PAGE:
Electronic Visualization for the Next Century

Pete-Head-Shot-JULY-2012
  • The 800-pound gorilla just bellowed…

    September 26, 2014

    On Tuesday, September 23, Vizio officially launched its new P-Series of 4K (Ultra HD) televisions at an art gallery in Chelsea, NY. These televisions weren’t a secret to anyone who attended CES w-a-y back in January. Vizio caused a bit of a stir by announcing five “smart” LCD TVs with direct LED backlighting that would retail at prices considerably lower than Sony, Samsung, LG, Sharp, and pretty much anyone else except the Chinese brands (TCL, Hisense, etc.) But whereas those selfsame Chinese TV brands don’t get much respect from the general public and big box retailers, Vizio is different. They’ve been around for over a decade, and they have a track record of market disruption. Vizio has done so well selling TVs in the U.S. that they sponsored the Rose Bowl this year and also had a crew go out and shoot original 4K footage on a Red camera to be used for demos. Vizio is also going to license Dolby’s high-dynamic range process for upscale monitors and TVs. [caption ..Read more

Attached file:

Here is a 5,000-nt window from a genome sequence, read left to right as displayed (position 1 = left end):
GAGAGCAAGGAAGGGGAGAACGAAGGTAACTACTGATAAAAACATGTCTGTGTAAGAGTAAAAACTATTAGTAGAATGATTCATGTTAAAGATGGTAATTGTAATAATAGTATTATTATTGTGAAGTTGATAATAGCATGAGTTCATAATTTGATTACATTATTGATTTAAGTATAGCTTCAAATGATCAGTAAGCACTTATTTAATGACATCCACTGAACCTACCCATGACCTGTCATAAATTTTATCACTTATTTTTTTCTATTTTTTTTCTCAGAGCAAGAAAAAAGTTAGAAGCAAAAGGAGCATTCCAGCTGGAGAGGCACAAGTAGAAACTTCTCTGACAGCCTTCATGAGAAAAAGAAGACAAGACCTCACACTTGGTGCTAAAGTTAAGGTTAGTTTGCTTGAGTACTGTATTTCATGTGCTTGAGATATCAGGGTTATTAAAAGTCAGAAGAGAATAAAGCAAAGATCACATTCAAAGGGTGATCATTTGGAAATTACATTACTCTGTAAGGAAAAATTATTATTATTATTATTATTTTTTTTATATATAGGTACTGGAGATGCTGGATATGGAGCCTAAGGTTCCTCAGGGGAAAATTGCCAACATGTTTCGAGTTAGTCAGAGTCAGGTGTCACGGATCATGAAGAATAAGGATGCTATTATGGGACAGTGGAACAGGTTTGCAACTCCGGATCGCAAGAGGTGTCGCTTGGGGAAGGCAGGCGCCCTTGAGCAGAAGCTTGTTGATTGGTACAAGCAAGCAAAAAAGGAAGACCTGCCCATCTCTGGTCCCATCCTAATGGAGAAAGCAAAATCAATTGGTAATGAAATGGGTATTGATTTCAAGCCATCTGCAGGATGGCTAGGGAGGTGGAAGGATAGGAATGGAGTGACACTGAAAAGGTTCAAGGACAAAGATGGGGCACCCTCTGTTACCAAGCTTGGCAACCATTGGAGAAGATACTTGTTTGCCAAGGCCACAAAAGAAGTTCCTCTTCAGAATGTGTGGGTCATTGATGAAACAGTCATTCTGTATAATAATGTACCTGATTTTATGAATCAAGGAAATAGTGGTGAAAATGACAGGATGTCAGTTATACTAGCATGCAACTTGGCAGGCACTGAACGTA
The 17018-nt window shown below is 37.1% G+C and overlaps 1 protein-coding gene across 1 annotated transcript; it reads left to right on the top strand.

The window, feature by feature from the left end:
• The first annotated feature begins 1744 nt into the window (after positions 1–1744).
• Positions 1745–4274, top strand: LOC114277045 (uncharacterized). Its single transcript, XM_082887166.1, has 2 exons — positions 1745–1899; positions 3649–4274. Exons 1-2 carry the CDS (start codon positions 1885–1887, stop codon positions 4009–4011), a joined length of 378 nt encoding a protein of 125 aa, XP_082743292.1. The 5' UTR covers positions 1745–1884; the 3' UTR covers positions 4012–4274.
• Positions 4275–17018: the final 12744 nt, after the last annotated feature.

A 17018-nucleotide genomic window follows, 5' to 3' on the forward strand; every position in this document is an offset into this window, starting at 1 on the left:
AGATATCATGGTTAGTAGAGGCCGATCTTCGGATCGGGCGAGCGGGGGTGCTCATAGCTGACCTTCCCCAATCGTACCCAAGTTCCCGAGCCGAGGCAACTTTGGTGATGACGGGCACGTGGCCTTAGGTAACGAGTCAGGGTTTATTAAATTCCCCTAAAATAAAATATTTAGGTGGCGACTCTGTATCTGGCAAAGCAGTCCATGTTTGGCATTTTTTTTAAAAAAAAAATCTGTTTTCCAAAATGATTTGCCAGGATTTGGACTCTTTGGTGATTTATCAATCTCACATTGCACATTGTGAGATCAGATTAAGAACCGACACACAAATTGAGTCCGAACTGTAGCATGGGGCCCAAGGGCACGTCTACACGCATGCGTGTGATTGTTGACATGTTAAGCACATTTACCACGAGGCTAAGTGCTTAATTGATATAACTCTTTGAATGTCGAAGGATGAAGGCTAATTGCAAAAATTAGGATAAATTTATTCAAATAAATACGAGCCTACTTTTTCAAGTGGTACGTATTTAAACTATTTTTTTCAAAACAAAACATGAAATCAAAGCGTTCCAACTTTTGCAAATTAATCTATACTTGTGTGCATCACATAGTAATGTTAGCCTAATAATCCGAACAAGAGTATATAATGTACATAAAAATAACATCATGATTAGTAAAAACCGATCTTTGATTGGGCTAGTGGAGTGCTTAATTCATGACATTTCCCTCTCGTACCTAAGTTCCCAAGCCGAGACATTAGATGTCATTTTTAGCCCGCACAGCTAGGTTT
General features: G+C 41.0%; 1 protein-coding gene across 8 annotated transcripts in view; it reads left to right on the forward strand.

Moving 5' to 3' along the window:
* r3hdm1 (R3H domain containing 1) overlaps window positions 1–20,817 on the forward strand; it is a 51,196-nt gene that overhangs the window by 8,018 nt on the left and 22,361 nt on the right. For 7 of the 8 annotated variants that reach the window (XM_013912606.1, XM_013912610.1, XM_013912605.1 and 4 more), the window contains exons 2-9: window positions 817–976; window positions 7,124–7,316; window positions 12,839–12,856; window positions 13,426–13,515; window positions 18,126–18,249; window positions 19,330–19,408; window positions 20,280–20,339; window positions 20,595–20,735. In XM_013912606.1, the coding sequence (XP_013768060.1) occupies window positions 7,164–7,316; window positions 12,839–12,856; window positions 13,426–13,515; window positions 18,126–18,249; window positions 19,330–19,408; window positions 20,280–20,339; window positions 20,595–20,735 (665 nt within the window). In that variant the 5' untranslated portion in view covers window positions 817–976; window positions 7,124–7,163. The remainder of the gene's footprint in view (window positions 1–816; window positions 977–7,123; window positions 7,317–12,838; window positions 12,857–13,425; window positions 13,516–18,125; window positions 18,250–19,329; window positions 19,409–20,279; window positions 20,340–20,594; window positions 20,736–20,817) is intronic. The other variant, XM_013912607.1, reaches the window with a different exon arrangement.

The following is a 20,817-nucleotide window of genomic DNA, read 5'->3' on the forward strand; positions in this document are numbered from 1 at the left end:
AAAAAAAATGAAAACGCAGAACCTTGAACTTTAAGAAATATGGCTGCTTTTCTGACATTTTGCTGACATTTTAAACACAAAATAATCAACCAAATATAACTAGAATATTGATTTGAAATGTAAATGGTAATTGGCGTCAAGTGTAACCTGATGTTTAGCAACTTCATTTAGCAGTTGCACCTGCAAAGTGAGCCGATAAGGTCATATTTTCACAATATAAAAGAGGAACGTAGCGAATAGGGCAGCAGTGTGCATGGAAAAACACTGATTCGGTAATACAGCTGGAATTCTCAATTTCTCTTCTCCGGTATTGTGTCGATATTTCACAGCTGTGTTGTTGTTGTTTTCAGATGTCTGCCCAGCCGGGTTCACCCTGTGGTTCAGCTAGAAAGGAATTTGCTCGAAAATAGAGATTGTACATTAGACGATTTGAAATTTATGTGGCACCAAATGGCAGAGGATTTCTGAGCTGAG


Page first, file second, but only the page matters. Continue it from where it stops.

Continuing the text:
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  • Mirasol Finds a Home

    August 18, 2014

    I may have been wrong. Here's some history. Some years ago Qualcomm purchased an MIT display spinout called Iridigm and renamed the technology mirasol (with a small "m"). At a time before Apple created the consumer tablet revolution, the standard for non-PC media consumption was the eReader, and the standard for low-power reflective displays was (and still is) E Ink's electrophoretic display technology. But as good as E Ink was for reading black-and-white text, it had obvious limitations that encouraged several companies to develop competing technologies. The limitations were that, at the time, E Ink was limited to black and white and refresh time was too slow for video or even smooth animation. Iridigm had developed a remarkably elegant reflective technology that promised to overcome E Ink's limitations, and Qualcomm invested huge amounts of money developing it. The Iridigm technology used optical interference to create color, with the interference changes created by MEMS-act..Read more